Birth Control

The practice of birth control prevents
conception, thus limiting reproduction. The term
birth control, coined by Margaret SANGER in
1914, usually refers specifically to methods of
contraception, including STERILIZATION. The
terms family planning and planned parenthood
have a broader application. METHODS OF
BIRTH CONTROL Attempts to control fertility
have been going on for thousands of years.
References to preventing conception are found in
the writings of priests, philosophers, and
physicians of ancient Egypt and Greece. Some
methods, though crude, were based on sound
ideas. For example, women were advised to put
honey, olive oil, or oil of cedar in their vaginas to
act as barriers. The stickiness of these substances
was thought to slow the movement of sperm into
the uterus. Wads of soft wool soaked in lemon
juice or vinegar were used as tampons, in the
belief that they would make the vagina sufficiently
acidic to kill the sperm. The Talmud mentions
using a piece of sponge to block the cervix, the
entrance to the uterus. Sperm Blockage Several
modern methods of birth control are practiced by
creating a barrier between the sperm and the egg
cell. This consists of the use of a chemical foam, a
cream, or a suppository. Each contains a
chemical, or spermicide that stops sperm. They
are not harmful to vaginal tissue. Each must be
inserted shortly before COITUS. Foams are
squirted from aerosol containers with nozzles or
from applicators that dispense the correct amount
of foam and spread it over the cervix; creams and
jellies are squeezed from tubes and held in place
by a diaphragm or other device; and
suppositories--small waxy pellets melted by body
heat--are inserted by hand. More effective at
keeping sperm and egg apart are mechanical
barriers such as the diaphragm and cervical cap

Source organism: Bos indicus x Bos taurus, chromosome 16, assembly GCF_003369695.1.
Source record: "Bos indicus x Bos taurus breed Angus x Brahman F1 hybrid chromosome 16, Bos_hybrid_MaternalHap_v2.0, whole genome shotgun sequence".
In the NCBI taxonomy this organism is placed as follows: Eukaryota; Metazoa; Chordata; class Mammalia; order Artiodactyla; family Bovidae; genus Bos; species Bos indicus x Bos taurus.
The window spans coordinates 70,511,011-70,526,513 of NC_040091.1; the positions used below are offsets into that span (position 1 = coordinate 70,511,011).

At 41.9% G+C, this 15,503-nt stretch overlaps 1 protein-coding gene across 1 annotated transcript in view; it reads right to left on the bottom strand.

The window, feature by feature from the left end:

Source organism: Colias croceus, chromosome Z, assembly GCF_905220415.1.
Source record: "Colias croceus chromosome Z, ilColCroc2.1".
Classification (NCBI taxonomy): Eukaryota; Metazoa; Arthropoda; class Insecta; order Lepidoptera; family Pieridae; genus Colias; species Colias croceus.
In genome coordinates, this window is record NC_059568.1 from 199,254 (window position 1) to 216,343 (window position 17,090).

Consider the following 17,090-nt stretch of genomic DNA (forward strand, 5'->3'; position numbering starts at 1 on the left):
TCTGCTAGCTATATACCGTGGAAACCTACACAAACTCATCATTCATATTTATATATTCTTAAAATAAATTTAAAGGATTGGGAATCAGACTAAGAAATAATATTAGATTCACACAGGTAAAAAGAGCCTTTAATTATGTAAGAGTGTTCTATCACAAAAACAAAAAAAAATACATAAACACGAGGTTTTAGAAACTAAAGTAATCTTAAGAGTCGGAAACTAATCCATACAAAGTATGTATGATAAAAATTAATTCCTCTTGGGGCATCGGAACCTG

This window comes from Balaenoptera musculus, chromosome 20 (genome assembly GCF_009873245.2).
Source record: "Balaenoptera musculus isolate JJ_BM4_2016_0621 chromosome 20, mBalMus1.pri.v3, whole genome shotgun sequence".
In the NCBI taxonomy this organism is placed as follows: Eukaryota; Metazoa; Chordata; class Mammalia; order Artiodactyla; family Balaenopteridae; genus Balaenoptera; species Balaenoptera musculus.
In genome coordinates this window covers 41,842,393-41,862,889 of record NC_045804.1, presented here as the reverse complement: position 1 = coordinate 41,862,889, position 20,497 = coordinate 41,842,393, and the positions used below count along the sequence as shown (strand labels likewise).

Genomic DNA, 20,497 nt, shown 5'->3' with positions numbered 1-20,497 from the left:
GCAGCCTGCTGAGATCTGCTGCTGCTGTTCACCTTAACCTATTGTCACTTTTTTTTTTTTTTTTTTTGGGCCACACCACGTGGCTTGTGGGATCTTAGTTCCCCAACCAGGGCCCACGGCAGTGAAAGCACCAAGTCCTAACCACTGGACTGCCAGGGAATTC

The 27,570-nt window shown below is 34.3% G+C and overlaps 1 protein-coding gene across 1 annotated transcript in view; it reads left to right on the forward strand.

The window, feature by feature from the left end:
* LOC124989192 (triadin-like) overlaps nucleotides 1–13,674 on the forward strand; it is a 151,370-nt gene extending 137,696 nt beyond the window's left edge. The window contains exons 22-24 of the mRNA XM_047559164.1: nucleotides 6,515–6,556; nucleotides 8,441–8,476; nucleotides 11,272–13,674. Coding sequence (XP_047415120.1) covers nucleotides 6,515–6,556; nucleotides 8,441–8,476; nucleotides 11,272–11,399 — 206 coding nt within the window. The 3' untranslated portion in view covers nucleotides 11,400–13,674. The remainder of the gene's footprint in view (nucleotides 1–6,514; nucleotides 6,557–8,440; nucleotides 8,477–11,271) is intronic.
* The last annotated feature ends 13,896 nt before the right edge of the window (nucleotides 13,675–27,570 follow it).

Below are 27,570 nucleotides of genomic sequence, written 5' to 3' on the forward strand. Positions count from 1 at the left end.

(both used with a spermicide), the sponge, and the
condom. A diaphragm is a shallow rubber cup that
is coated with a spermicide and positioned over
the cervix before intercourse. Size is important;
women need to have a pelvic examination and get
a prescription for the proper diaphragm. The
cervical cap, less than half the size but used in the
same way, has been available worldwide for
decades. It was not popular in the United States,
however, and in 1977 it failed to gain approval by
the Food and Drug Administration (FDA); in
1988, the FDA again permitted its sale. The
contraceptive sponge, which keeps its spermidical
potency for 48 hours after being inserted in the
vagina, was approved in 1983. Like the
diaphragm and cervical cap, the sponge has an
estimated effectiveness rate of about 85%. The
devices only rarely produce side effects such as
irritation and allergic reactions and, very rarely,
infections. The condom, a rubber sheath, is rolled
onto the erect penis so that sperm, when
ejaculated, is trapped but care must be taken so
that the condom does not break or slip off. A
fresh condom should be used for each sexual act.
Condoms also help protect against the spread of
VENEREAL DISEASES, and, unlike other
barrier devices, condoms made of latex do
provide some protection--but not
foolproof--protection against AIDS (see AIDS).
Another method of preventing the sperm from
reaching the egg is withdrawal by the man before
ejaculation. This is the oldest technique of
contraception and, because of the uncertainty of
controlling the ejaculation, is considered one of the
least effective. Altering Body Functions Even in
ancient times, attempts were made to find a
medicine that would prevent a woman\'s body from
producing a baby. Only within the last century,
however, have methods been developed that
successfully interrupt the complex reproductive
system of a woman\'s body. The first attempt,
made in the 19th century, was based on a legend
that camel drivers about to go on long journeys in
the desert put pebbles in the wombs of female
camels to keep them from becoming pregnant.
Researchers tried to find something that would
work similarly in a woman\'s cervix. The earliest
such objects were made of metal and were held in
by prongs. Later, wire rings were placed beyond
the cervix, in the uterus itself, thus giving rise to the
term intrauterine device, or IUD. IUDs appear to
work by altering the necessary environment in the
uterus for the fertilized egg. It was only with the
introduction of modern plastics such as
polyethylene, however, that IUDs were widely
accepted. Their pliability led to simpler insertion
techniques, and they could be left in place until
pregnancy was desired unless a problem arose
with their use. Copper-containing IUDs, and those
that slowly released the hormone progesterone,
had to be replaced periodically. Some users of
IUDs, however, complained increasingly of the
side effects of the devices. The most common
problem was bleeding, and the devices could also
cause uterine infections. More dangerous was the
possible inducement of pelvic inflammatory
disease (see UROGENITAL DISEASES), an
infection that may lead to blockage of the
Fallopian